After all, having faith in God because of seeing a miracle is not true faith. True faith shines when darkness comes. So far, the Israelites’ faith in God was just a mere small remnant of God’s glorious miracle that split the Red Sea.
No one can be a true believer because the person experienced a miracle. A miracle fades as time goes by from memory or even quickly evaporates as the situation changes. How long did the Israelites’ praise lead to angry complaints to God? Only three days. Again, it is understandable why they were so angry at and complained to God. They were extremely dehydrated to the level of dying in the middle of the desert. Only if the water was not bitter could they have survived and would not have complained?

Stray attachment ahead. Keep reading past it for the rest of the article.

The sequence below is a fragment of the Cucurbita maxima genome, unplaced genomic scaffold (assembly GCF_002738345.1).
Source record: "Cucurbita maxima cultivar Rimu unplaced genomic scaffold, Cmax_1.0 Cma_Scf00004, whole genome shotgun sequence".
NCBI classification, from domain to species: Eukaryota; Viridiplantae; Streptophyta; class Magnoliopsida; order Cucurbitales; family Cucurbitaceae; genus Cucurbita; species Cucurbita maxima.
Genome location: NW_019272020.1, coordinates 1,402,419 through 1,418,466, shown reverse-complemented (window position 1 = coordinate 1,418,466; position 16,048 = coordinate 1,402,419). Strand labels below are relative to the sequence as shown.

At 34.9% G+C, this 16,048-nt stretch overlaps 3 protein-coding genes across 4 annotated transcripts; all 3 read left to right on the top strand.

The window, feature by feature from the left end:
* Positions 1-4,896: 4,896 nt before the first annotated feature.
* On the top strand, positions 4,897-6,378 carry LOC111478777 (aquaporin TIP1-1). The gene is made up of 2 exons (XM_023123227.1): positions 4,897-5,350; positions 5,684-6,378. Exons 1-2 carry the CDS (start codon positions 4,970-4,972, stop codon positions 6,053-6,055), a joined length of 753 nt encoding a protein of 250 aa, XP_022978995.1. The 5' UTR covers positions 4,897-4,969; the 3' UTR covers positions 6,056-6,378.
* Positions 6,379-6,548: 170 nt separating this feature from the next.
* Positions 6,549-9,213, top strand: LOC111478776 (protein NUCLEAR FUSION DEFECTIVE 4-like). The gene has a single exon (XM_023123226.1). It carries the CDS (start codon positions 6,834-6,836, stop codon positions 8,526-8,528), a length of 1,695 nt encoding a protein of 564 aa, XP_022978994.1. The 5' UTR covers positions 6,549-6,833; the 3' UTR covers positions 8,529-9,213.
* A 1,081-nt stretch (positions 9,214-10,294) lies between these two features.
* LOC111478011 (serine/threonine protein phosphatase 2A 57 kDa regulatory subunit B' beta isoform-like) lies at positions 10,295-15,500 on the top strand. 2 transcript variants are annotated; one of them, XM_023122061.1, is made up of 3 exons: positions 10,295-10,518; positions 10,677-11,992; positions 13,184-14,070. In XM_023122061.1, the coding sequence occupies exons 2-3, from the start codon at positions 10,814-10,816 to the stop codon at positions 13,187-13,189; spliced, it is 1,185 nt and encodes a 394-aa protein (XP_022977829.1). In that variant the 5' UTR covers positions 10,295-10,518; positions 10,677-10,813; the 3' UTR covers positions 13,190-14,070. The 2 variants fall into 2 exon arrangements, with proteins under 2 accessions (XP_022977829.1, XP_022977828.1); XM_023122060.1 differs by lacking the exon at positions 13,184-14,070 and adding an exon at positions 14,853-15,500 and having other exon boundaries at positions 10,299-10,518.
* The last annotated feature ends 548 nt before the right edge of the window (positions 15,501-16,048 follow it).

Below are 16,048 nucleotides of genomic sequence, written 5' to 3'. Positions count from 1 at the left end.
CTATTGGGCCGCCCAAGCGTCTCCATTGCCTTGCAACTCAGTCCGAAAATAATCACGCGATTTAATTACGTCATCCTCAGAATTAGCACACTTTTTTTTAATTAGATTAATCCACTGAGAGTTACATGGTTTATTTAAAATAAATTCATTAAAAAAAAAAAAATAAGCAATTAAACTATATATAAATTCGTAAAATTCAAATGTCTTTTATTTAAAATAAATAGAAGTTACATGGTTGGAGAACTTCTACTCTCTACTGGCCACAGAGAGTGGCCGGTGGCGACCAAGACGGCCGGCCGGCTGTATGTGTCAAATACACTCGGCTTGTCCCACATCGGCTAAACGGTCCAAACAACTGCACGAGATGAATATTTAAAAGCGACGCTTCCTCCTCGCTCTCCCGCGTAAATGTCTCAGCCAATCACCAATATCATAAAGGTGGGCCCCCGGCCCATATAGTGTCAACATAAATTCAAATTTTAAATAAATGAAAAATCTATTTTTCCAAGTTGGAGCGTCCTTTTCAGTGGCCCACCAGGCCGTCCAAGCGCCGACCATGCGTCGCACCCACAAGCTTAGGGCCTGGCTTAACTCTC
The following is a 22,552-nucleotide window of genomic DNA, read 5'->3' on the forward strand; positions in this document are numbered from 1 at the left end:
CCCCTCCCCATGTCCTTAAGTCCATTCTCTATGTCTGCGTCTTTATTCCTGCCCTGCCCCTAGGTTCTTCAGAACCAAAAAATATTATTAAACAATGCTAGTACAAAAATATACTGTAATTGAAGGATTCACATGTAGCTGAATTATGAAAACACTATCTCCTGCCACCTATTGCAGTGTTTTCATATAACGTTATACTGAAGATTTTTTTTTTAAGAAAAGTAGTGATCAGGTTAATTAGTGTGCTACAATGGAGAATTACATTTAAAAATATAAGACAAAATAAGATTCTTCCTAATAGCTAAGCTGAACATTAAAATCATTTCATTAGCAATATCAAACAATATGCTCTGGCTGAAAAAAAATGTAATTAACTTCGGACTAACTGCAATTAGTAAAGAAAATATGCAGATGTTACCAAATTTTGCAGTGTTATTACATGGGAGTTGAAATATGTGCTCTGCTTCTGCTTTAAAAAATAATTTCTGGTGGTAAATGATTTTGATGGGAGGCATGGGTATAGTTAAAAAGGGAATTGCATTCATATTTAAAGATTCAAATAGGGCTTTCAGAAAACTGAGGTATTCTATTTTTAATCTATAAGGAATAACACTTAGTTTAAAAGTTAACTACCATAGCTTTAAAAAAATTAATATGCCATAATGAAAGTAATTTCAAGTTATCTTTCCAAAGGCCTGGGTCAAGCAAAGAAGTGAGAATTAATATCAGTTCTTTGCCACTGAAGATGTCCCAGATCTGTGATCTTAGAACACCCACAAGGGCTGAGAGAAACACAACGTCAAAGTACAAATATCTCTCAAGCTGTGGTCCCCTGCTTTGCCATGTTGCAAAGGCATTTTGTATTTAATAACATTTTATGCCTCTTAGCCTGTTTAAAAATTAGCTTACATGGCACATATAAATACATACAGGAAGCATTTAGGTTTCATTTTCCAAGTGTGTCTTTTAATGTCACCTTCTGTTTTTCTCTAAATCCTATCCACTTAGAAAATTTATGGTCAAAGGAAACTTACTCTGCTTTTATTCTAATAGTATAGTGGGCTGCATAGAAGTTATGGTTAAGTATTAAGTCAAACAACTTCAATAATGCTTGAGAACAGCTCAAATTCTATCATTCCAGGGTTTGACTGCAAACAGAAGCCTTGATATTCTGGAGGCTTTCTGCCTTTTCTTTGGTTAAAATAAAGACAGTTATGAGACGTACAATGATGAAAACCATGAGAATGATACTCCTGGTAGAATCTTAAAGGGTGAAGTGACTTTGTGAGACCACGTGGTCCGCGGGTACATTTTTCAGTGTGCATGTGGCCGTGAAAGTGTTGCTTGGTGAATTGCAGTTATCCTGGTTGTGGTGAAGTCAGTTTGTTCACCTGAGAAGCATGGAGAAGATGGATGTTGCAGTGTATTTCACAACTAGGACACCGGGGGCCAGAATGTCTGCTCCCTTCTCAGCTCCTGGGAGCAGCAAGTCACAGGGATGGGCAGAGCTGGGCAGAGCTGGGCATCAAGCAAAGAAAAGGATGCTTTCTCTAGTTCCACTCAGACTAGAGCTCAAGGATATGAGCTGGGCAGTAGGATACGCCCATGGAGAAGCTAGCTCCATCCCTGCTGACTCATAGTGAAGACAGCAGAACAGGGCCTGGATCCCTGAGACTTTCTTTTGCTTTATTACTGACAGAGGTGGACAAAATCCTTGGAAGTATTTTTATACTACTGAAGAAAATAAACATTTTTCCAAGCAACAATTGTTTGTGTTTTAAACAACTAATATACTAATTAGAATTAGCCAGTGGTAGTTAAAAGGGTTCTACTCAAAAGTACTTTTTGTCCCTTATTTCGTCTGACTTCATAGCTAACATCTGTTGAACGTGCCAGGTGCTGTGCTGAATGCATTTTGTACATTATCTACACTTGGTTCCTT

Jesus replied, “I tell you the truth, you want to be with me because I fed you, not because you understood the miraculous signs.” (John 6:26)
Then if God’s plan was not to let the Israelites really die in the middle of the desert, what was God’s real plan for them? Let’s ask, didn’t God split the Red Sea? Yes, God did and gave an unforgettable memory of the miracle for them. Then why didn’t they believe God would save them again despite what they found was the useless bitter water? Wasn’t the bitter water yet another way to bring a miraculous blessing to the Israelites?
Of course, the answer is yes. Then why did the Israelites angrily complain to God and try to stone Moses? Surely at that moment, they thought that it was the most logical and rational course of action that they had to take. Anything other than what they had done was illogical in their eyes.
Who can determine what is logical or illogical? God or the Israelites?
This is not just the question for the Israelites who struggled about 3,500 years ago but for us living today. We see many heartbreaking things around us and experience pain in our lives, and we feel that we never deserve such pain. Yes, to our eyes, all do not make sense at all because none of them are illogical, and we cannot explain why.